Gov. David Ige reflects on wins and losses as his final inning comes to a close
Gov. David Ige is rounding third base and heading toward home as his last day in office approaches. The Conversation talked to him at a softball field at Newtown Neighborhood Park where his children used to play. He reflected on his eight years as Hawaiʻi's governor.
In just a few short weeks he will be back in his old neighborhood, in the home he left when he was elected in 2014. He will have to go back to hunting for parking like everyone else as the perk of a chauffeur disappears.
Ige shared that his home is undergoing renovation, and it may not be 100% complete when he leaves office. Yes, apparently the governor is caught up in the backlog for a building permit from the City and County of Honolulu like everyone else. He and first lady Dawn Ige will likely be home for a quiet Christmas as their adult children will be traveling. A different pace for sure, one that will take some time to get used to.
Coming off of Tuesday's election, he said Lt. Gov. Josh Green must now step up to the plate. While they share some common goals, how to build Aloha Stadium and develop the area around it is not one of them.
"I’m excited because we share a lot of the same core values. So I’m certain he’ll be looking forward to continuing the things that worked and making things better for those things that didn’t," Ige said.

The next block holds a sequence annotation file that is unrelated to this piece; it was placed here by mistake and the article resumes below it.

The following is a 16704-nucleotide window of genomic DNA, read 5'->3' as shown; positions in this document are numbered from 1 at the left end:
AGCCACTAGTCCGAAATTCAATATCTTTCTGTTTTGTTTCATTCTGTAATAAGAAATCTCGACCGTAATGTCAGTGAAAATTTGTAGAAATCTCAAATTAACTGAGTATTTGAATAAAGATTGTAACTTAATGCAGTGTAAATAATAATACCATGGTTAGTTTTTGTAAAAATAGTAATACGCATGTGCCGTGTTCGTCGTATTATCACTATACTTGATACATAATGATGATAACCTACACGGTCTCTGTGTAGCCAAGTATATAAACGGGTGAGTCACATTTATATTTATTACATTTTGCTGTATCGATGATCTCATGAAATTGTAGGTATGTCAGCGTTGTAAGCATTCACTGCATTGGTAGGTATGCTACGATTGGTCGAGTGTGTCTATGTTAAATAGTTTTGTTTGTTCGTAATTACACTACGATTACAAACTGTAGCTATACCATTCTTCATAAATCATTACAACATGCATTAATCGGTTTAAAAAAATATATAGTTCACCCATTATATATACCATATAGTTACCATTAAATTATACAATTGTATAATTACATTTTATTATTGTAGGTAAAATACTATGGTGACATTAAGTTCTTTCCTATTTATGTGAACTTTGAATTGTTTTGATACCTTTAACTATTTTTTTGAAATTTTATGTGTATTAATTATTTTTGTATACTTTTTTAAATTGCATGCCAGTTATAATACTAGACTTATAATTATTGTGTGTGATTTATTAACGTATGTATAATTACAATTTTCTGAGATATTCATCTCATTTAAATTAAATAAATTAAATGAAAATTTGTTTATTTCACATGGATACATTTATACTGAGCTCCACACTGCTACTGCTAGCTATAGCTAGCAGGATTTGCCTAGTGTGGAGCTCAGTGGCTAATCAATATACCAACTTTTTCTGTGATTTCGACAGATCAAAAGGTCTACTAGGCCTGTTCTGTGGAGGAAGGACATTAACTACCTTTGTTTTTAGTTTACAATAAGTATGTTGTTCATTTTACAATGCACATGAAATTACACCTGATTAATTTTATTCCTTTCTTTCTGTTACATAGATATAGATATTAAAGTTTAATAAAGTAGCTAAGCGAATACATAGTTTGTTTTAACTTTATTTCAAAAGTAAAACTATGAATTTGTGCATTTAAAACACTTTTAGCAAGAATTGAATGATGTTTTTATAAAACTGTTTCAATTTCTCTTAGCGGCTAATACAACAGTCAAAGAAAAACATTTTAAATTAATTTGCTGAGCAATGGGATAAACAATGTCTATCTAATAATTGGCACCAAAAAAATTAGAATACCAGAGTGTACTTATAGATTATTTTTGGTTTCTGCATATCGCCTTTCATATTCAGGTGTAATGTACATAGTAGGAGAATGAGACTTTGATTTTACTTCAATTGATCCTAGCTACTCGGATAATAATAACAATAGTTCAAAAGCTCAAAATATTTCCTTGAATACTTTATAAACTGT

Here's his conversation with host Catherine Cruz.
CATHERINE CRUZ, HOST: We’re sitting here in this dugout and the game's almost over. There seemed to be a sense of urgency to try and wind things up with some of the projects. We're up here, we’re not too far from the stadium. We've got Pearl Harbor out here. You've been through a lot with Red Hill and with the pandemic. But what was driving you toward the end to make these decisions about some of these projects?
GOV. DAVID IGE: I think it's really my commitment to really work to the very last day. Dec. 5 is the last day in office and we want to make sure that we're doing all the things to continue to serve the community. I just checked on the status, we work to get the tax rebates out. I know that many people have already received it. I received my tax rebate last week. We're down to the last couple tens of thousands that are in the process of getting through, but we definitely will have gotten everyone who filed a tax return. They should be getting their rebate in the next week or so. Clearly, we wanted to fulfill our responsibilities on Red Hill, making sure that we can hold the Navy accountable. The facility is 75 years old and it had a purpose during World War II. But clearly, I think the Navy finally recognized that the world has changed. And having a central, strategic storage for all fuel on the planet in one location just doesn't make any sense anymore. So we're really working, as you know, we were successful in unpacking the fuel lines, which is the first step. They're going to be making repairs so that we can defuel safely.
We've come through a tough time economically with this pandemic, and I know it was a very hard thing to tell tourists, "Please don't come." As you come to a close here, reflect on that.